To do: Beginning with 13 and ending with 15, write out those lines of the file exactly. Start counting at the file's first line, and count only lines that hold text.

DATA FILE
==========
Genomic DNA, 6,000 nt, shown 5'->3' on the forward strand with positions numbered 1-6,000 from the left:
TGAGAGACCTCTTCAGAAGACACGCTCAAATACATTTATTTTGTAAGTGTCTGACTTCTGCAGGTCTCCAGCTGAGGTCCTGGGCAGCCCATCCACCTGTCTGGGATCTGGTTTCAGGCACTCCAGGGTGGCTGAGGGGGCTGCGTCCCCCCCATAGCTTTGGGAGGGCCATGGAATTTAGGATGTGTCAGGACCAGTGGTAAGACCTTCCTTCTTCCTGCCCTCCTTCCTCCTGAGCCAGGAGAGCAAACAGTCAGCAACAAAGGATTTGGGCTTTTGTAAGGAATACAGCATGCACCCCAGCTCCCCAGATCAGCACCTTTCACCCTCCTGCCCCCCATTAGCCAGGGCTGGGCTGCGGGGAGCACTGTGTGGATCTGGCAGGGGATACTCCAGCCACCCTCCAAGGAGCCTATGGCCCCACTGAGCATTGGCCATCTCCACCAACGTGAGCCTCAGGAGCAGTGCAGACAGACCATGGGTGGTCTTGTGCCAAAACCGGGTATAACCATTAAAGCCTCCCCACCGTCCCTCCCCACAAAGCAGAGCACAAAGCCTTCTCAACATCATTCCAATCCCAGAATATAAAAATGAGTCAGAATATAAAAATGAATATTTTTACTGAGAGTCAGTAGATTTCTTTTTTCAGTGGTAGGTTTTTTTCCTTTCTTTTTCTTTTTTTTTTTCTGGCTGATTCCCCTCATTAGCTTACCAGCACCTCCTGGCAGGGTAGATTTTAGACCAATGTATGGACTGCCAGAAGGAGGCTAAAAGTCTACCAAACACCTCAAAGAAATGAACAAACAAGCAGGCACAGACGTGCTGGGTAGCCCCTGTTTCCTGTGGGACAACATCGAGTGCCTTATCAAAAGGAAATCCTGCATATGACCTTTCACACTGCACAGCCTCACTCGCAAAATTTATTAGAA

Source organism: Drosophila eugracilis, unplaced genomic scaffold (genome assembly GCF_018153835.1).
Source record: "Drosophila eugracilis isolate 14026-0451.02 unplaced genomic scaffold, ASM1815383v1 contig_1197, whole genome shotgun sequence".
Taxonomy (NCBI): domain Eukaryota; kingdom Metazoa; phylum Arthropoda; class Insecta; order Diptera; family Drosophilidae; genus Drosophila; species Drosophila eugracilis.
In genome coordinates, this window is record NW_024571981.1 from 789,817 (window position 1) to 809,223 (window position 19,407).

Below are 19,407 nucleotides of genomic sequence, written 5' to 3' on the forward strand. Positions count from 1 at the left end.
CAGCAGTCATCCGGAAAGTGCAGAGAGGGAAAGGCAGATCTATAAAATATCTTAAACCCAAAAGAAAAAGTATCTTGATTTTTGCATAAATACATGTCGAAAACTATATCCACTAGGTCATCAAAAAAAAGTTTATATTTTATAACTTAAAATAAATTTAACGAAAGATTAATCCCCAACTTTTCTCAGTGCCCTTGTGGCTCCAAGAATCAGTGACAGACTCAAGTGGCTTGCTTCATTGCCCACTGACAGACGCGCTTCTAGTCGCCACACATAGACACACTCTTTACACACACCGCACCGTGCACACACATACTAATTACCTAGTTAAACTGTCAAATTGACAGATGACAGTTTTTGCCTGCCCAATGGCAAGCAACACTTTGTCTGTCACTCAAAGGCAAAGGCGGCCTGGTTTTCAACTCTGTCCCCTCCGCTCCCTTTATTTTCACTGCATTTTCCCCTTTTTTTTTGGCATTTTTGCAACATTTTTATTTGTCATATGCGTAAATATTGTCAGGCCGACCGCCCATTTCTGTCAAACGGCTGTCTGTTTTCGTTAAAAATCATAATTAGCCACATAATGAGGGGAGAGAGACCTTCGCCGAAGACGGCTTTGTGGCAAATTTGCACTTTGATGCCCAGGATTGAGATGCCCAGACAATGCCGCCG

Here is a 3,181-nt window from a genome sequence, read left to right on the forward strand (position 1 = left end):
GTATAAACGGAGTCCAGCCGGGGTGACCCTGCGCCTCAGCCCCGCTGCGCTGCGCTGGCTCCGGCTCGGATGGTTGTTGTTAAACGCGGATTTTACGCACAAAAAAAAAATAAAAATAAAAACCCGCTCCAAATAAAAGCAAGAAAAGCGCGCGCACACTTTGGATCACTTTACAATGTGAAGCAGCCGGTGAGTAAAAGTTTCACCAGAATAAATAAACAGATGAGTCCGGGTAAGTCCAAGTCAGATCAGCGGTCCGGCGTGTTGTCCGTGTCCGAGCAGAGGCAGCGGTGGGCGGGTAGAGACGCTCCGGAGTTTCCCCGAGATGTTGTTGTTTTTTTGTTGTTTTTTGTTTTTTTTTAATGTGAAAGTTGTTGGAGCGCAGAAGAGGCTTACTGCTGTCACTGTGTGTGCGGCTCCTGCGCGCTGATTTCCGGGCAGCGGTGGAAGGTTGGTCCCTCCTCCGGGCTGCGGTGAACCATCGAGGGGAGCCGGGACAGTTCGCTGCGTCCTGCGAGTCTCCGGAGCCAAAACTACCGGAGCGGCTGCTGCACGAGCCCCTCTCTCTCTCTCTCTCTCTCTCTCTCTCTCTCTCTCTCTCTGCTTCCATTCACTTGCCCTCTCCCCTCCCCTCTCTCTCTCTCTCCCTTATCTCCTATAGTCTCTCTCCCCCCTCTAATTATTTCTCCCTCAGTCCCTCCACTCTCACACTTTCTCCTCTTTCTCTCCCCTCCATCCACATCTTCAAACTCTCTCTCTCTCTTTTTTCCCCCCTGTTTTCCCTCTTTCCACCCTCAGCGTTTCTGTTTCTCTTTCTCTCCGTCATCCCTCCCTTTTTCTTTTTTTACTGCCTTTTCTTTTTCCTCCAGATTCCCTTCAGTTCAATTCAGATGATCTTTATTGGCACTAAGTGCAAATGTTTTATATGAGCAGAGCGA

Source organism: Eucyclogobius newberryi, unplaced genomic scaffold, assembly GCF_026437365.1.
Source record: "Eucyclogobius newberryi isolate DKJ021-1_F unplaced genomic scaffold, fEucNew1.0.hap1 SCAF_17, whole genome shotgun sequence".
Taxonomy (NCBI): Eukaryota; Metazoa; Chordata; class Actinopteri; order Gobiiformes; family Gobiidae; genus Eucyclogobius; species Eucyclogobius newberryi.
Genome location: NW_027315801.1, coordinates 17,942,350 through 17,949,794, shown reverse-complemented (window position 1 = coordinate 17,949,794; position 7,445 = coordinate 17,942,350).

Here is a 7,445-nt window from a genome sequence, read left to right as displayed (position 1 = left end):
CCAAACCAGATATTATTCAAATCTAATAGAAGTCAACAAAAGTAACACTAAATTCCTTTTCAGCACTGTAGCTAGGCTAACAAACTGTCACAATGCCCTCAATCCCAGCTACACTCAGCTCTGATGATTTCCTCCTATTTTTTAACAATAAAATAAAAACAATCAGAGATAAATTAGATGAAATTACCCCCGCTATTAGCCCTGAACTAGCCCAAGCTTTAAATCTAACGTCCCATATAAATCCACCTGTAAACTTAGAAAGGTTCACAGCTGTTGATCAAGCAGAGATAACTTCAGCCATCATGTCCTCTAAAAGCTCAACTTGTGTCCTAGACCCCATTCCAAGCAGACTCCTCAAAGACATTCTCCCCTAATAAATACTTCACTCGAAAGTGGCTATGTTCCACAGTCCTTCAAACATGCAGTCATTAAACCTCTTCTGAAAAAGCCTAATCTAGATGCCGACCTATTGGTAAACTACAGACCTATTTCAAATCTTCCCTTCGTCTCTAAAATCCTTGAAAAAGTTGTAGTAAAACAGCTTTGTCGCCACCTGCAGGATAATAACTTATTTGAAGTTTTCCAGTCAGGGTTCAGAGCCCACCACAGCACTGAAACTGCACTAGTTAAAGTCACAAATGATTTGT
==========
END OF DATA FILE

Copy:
Taxonomy (NCBI): Eukaryota; Metazoa; Chordata; class Actinopteri; order Gobiiformes; family Gobiidae; genus Eucyclogobius; species Eucyclogobius newberryi.
Genome location: NW_027315801.1, coordinates 17,942,350 through 17,949,794, shown reverse-complemented (window position 1 = coordinate 17,949,794; position 7,445 = coordinate 17,942,350).

Here is a 7,445-nt window from a genome sequence, read left to right as displayed (position 1 = left end):